CLICK HERE to read the short story.
I recently wrote a blog post on my website www.iageinplace.com. In that blog, I provide simple concepts to keeping a home safe and secure that readers here would enjoy learning how easy it is to keep our independence no matter age or ability. Great design solutions will help to keep one's independence despite age and ability.
CLICK HERE to read all about the ideas.
As a Boomer myself, I have concerns about many things. If I live longer than my parents, how will I support myself when retirement resources dwindle? Will I become a caregiver for those I care about? Will health be an issue? What about health care costs?
A new poll says that my concerns are not unlike many other Baby Boomers who are facing the elder years with both positive expectations and a reflective sadness. According to the Associated Press survey, Boomers are amazingly confident about growing older, much more than the previous generation including watching their family grow up and be successful, doing more with family and friends that anticipated, and having the freedom to explore favorite activities in more depth such as traveling, even exploring a second career.
Among the top concerns, physical ailments that would take away their independence, losing their memory, and being unable to pay the health care costs. And as they look back on their own parents, many of which became less active in their later years, Boomers appeared determined not to follow the same path.
Other surveys including one by ASID, the American Society of Interior Designers, clearly indicates that boomers would prefer to stay in their home as they age. And with the right design changes made in advance of need, it is possible to not only "age-in-place" but do so with a higher measure of safety and security. Some are simple adaptations made like swapping out knobs for pulss, others require a weekend or two like installing a taller toiler while others such as creating a curbless shower - one without that nasty step-over - requires a bit of planning, design and expertise.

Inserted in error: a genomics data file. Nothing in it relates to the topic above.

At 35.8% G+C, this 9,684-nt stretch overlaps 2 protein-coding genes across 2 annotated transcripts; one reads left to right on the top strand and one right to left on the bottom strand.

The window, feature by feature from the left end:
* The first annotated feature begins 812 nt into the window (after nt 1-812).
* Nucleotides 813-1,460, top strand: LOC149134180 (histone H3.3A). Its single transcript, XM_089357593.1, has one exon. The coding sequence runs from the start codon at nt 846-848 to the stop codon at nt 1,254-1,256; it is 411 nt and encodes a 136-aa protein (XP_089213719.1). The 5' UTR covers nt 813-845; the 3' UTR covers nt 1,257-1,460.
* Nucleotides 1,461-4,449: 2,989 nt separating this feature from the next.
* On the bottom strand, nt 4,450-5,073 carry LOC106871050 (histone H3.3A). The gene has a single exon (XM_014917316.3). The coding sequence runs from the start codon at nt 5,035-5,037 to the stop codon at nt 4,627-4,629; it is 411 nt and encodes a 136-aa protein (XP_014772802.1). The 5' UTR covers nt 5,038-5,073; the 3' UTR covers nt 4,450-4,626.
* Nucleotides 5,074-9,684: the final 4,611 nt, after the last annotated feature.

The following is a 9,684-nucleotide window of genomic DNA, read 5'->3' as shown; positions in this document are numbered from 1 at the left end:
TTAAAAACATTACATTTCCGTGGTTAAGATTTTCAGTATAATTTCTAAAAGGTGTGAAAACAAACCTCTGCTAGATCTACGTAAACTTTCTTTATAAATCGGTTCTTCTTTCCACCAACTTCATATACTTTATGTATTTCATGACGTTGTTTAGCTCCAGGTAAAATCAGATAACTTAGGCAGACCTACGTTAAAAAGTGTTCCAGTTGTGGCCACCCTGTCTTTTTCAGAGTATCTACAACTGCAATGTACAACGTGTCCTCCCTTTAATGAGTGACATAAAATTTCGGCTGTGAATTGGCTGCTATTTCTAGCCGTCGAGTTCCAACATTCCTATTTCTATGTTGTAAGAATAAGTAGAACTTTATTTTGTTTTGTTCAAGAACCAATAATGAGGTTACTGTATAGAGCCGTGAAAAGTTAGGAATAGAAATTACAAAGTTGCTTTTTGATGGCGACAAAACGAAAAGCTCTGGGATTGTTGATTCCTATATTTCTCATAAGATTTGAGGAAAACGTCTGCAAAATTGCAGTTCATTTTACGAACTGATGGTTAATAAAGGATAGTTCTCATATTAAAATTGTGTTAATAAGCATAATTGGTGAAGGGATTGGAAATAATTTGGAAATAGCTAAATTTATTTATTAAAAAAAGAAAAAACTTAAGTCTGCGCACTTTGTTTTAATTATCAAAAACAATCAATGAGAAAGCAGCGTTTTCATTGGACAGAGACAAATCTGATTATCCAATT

But imagine one client who "permitted" me to create a curbless shower for the master bathroom we were renovating who said directly after unexpected hip replacement surgery kept him off the golf course and in the hospital for nearly two weeks, "I can't believe that this would make such a difference in my life. I was able to come home early from the hospital and move quite easily into and out of the shower." That reaction is gratifying because for this Boomer, he was able to retain a measure of independence at a moment when he thought that he would need much more assistance from others like his long time companion or home health care aide.
And that's why developing a forward thinking master design plan now for the home is critical to one's independence and for Boomers, it adds to the peace of mind and comfort, resulting in a happier, healthier state. And speaking of happy, the AP pole found that 1 in 5 would consider cosmetic surgery.
To Lean More About The Design Concepts of Aging In Place, CLICK HERE.
To Read More About The Associated Press Poll, go to www.LifeGoesStrong.com
Michael is an award winning interior designer based in Palm Springs, CA. He is a Professional Member of the American Society of Interior Designers and a member of the ASID College of Fellows.
As a Certified Aging In Place Specialist, he creates smart looking spaces that are safe and secure and create homes for a lifetime.
And with thirty plus years in the profession, he has honed his humor, elevated his passion for design and sharpened his wit to not take anything too seriously except his design work.